thank you for allowing me to share my heart today. love to you.


Saturday, September 05, 2009

In re-reading Carolyn Brewer's Holy Confrontations, I take notes of the names of the Babaylan/catalonans mentioned in the Spanish documents that Brewer is deconstructing in order to tease out the stories behind the colonizer's narratives. I write these Babaylans' names down in my notebook - Fulangan, Cabacungan, Caquenga, Bonga, Cablingan, Bolindauan -- to remind myself that these were women who resisted the negation of their Animist beliefs and practices.

The chapter on the Bolinao manuscript narrates details about how the Spanish, over a period of 100 years of linguistic erosion and negation, erased the Babaylans from history or how they were rewritten only in negative ways by the Catholic perspective. Over this period, the friars kept lists of their strategies: the people they interviewed and/or forced to extract confessions against the babaylans, the instruments of ritual that were seized from babaylans, the list of Anitos (Apolaqui, Ganciam, Ambing, Poon) that the babaylans made offerings to, the young men who were lured to live with the friars in the convent and were told to spy and snitch on the babaylans -- all these strategies were recorded.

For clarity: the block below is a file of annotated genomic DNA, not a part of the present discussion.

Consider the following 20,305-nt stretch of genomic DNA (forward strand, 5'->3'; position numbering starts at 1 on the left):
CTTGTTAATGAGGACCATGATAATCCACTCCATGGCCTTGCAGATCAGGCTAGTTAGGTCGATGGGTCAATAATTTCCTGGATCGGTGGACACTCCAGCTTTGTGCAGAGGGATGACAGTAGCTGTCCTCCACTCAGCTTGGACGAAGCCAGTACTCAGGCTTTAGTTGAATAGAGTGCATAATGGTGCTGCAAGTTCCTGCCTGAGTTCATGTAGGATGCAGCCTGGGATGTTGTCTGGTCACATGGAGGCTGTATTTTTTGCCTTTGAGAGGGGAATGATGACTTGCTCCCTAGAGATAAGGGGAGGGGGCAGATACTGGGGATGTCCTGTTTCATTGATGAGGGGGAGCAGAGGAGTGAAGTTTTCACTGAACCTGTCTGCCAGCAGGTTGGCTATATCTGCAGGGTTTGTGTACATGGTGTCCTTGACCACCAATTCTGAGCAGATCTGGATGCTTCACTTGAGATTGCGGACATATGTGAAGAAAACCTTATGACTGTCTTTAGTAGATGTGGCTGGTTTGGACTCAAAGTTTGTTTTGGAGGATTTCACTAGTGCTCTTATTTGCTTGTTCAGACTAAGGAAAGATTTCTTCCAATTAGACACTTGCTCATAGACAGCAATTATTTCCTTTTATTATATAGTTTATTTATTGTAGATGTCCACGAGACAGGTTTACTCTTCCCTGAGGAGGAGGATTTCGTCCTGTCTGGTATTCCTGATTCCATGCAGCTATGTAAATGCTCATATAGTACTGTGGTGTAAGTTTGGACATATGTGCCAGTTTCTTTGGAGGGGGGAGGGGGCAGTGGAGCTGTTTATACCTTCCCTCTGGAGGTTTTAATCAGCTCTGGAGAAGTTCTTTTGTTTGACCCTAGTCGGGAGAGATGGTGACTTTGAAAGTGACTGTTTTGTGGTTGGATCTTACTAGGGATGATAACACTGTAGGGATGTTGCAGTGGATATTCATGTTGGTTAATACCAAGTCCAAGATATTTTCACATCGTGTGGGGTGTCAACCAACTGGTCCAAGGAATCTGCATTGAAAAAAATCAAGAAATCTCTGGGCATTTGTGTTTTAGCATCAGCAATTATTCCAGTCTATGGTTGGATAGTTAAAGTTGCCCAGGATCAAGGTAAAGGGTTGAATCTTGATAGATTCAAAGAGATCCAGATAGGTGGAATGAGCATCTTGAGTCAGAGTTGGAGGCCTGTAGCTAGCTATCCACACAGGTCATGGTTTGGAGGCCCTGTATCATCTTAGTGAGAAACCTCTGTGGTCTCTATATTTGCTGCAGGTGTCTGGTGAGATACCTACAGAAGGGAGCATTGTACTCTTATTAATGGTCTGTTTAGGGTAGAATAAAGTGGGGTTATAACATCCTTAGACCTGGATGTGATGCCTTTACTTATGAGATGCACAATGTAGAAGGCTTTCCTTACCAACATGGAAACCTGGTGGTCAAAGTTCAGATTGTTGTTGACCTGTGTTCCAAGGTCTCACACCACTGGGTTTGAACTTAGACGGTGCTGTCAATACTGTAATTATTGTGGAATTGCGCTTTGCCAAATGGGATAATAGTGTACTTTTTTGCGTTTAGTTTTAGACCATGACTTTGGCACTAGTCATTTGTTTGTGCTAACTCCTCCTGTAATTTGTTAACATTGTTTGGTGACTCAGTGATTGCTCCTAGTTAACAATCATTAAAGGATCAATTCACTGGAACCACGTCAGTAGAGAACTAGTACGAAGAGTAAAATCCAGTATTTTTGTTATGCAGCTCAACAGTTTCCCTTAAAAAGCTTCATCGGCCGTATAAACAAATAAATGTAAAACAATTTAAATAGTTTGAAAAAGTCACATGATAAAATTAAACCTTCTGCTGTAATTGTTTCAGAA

I love the story of Bolindauan, who was born of a Spanish friar and a catalonan, and how she resisted Catholicism and continued to follow her animist beliefs even though, as a mestiza and privileged daughter of a priest, she could have lived a life of privilege.

***And here we are today, getting to know the history of the babaylan to remind us that we are descended from these women. We are also reminded that what is lost is not lost forever, that the fantasy story on which these women's lives were written into can be unmasked. As women who recognize how we were constituted by erasure and negation in historical narratives that pass for transcendent truth rather than the fantasy story that they truly are, we can, today, choose to tell a different story.

Wednesday, September 02, 2009

today's gift:

Hi Leny,
I am 21 years old, filipino, born in
Manila, .....

... So I started to write again and start questioning what I wanted out of life. I went to the Pistahan festival in San Francisco a few weeks after I came back and I decided at that festival I was going to buy a few books before I left. I knew the books at the festival were books that I couldn't get at your local Barnes & Nobles. There was one stand that Eduardo Detangez was selling some books laid out on a table and for some reason your book "A Book of Her Own" was calling me. At first I picked it up and thought hmm maybe I should start looking around more, but for some reason I couldn't put it down. I decided to buy it and the lady at the stand told me that it was a great book, how great of a speaker you are and well known. She also told me about the Baybaylan Conference in April at Sonoma State. So I joined that conference circle on Facebook and eventually found you =)"

also, I wanted to say Thank you for your works. You are a true inspiration to me. I appreciate all your hard work and your ability to share your thoughts and words. It is comforting to know that there is someone else out there that feels some of the same overwhelming emotions."